First, let me explain my use case.
We live in the largest retirement community in the world. We’re always looking for new ways to have fun, so my wife and I decided we wanted to start doing something here that we used to do when we lived in Michigan – set up a neighborhood “drive-in”. Back in Michigan, we had an old low-def 4:3 projector and projected movies onto the side of our house. We’d get anywhere between 20 and 70 people in the side yard and enjoyed family-friendly movies in the late fall months when it started getting dark earlier, but the weather was still nice. Here in Florida, we can take advantage of warm spells in winter months as it is dark at 6:30 pm and we get nice, warm nights from time to time. The photo above shows an image projected on a roller screen we use to ventilate our garage. It has a white finish, and even though it is perforated, it does a great job as a movie screen.
The screen area is 75″ high. At a 16:9 aspect ration, that means my horizontal measurement comes out at 133.33″. Leveraging our friend, Pathogras, a little math yields a diagonal image size of 153″. Not too bad.
I plugged in amplified speakers and an inexpensive DVD player with HDMI output. The projector sprang to life. The image quality was surprisingly good. Multiple people at our screenings made a point to comment on the quality of the picture. Here’s the setup:
I had the projector off to the side of the driveway pointed at the center of the garage screen. I was able to use the keystone feature to provide a nice, squared-off image even from this extreme off-center angle. The table is square to the screen, and you can see that the projector is quite skewed to the left.
Here are three shots from the movie tonight: Casablanca.
Like the last movie, people commented on how great the picture was. At 6,000 lux and a 5,000:1 contrast ratio, it was plenty bright with deep blacks and bright colors, or whites in the case of this black and white movie. All in all, it is a terrific projector in terms of picture quality.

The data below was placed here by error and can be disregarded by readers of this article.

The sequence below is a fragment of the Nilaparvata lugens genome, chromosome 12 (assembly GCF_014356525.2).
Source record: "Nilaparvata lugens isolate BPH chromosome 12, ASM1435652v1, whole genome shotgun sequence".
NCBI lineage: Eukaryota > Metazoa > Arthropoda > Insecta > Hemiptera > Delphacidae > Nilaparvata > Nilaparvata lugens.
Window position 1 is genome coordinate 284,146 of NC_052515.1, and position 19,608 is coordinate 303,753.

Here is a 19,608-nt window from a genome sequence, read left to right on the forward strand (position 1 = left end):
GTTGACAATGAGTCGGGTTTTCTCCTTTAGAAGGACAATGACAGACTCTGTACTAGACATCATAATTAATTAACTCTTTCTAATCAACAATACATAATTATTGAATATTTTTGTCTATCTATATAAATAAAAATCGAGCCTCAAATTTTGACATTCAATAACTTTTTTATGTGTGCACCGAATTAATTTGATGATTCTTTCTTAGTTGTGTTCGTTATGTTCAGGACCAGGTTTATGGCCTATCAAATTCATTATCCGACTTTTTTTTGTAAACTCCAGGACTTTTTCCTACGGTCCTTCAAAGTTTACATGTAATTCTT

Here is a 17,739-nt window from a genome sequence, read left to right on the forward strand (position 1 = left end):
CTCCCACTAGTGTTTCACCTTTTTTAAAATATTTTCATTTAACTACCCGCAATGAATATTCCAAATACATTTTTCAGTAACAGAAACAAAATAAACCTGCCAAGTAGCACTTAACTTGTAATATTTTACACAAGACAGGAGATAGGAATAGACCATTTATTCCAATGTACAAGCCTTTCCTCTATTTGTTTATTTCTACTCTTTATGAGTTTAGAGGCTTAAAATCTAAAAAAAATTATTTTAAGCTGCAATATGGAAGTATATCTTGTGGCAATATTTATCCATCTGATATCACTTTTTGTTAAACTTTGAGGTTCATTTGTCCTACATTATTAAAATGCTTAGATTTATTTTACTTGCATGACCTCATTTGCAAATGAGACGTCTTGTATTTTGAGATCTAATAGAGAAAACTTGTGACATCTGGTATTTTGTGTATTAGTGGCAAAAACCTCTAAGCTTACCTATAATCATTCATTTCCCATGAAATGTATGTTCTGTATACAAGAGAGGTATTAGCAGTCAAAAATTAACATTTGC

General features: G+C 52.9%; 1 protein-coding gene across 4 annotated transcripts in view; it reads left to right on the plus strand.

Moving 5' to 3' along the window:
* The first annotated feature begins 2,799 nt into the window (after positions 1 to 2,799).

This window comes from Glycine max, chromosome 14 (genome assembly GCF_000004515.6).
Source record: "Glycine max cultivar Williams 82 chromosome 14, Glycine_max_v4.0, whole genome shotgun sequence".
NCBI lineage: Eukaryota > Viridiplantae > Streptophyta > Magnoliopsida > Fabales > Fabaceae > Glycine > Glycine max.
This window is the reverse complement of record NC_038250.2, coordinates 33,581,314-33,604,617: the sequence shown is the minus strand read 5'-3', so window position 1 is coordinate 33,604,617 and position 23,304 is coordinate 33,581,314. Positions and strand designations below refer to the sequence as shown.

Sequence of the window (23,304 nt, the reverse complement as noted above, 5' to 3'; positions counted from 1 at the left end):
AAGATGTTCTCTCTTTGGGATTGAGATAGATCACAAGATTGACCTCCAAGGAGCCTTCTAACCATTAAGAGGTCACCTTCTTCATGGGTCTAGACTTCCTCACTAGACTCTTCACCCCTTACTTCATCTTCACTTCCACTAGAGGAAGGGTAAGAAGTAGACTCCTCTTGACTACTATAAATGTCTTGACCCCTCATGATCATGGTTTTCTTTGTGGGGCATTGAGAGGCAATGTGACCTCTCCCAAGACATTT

Now, the little things that devalue it a bit. First is the sound. The included 5W speakers produce very little sound and that sound it a bit tinny to my ear. In my opinion, you need to add auxiliary speakers to make this a useful solution. Even with 200-watt amplified speakers, the volume is a little low. I had the volume output level on the projector set to 100 – its highest level. Also, I had the speakers up at full volume. The sound level for the movie was simply too soft. There are multiple sound settings in the sound menu, and choosing Movie produced the loudest sound, but it was still too little for an outdoor venue. To be clear, I have another projector – a competitor to this one with similar specifications. The sound output from that projector is noticeably louder. The second thing is the noise from the projector itself – specifically the cooling fan. It is somewhat loud to the point of being noticeable. Again, when comparing projectors, this one was a bit on the noisy side.
Will these things bother you? It all depends on how you will use it. If you are going to use it inside, the lower movie volume level won’t be an issue but the cooling fan level might be. If you’re using it outside, as I do, the movie volume is an issue but the fan volume isn’t a big deal. I don’t want to overstate the fan sound, it isn’t terribly loud, but to me, it was a bit noticeable.
What I like
- Compact size
- Image control options
- High-quality picture – it garnered positive comments from multiple guests
What I’d change
- Internal speakers are too weak
- Even with amplified external speakers, the low sound output could be boosted
- The somewhat noisy cooling fan could be quieter
Overall, this is a capable projector at a bargain price. It provides a bright, clear, contrasty image that looks great. If it could put out more sound and have a quieter cooling fan, it would be near perfect. Still, if you are trying to get a big image on a budget, the Vankyo Performance V630 might be the projector you’re looking for.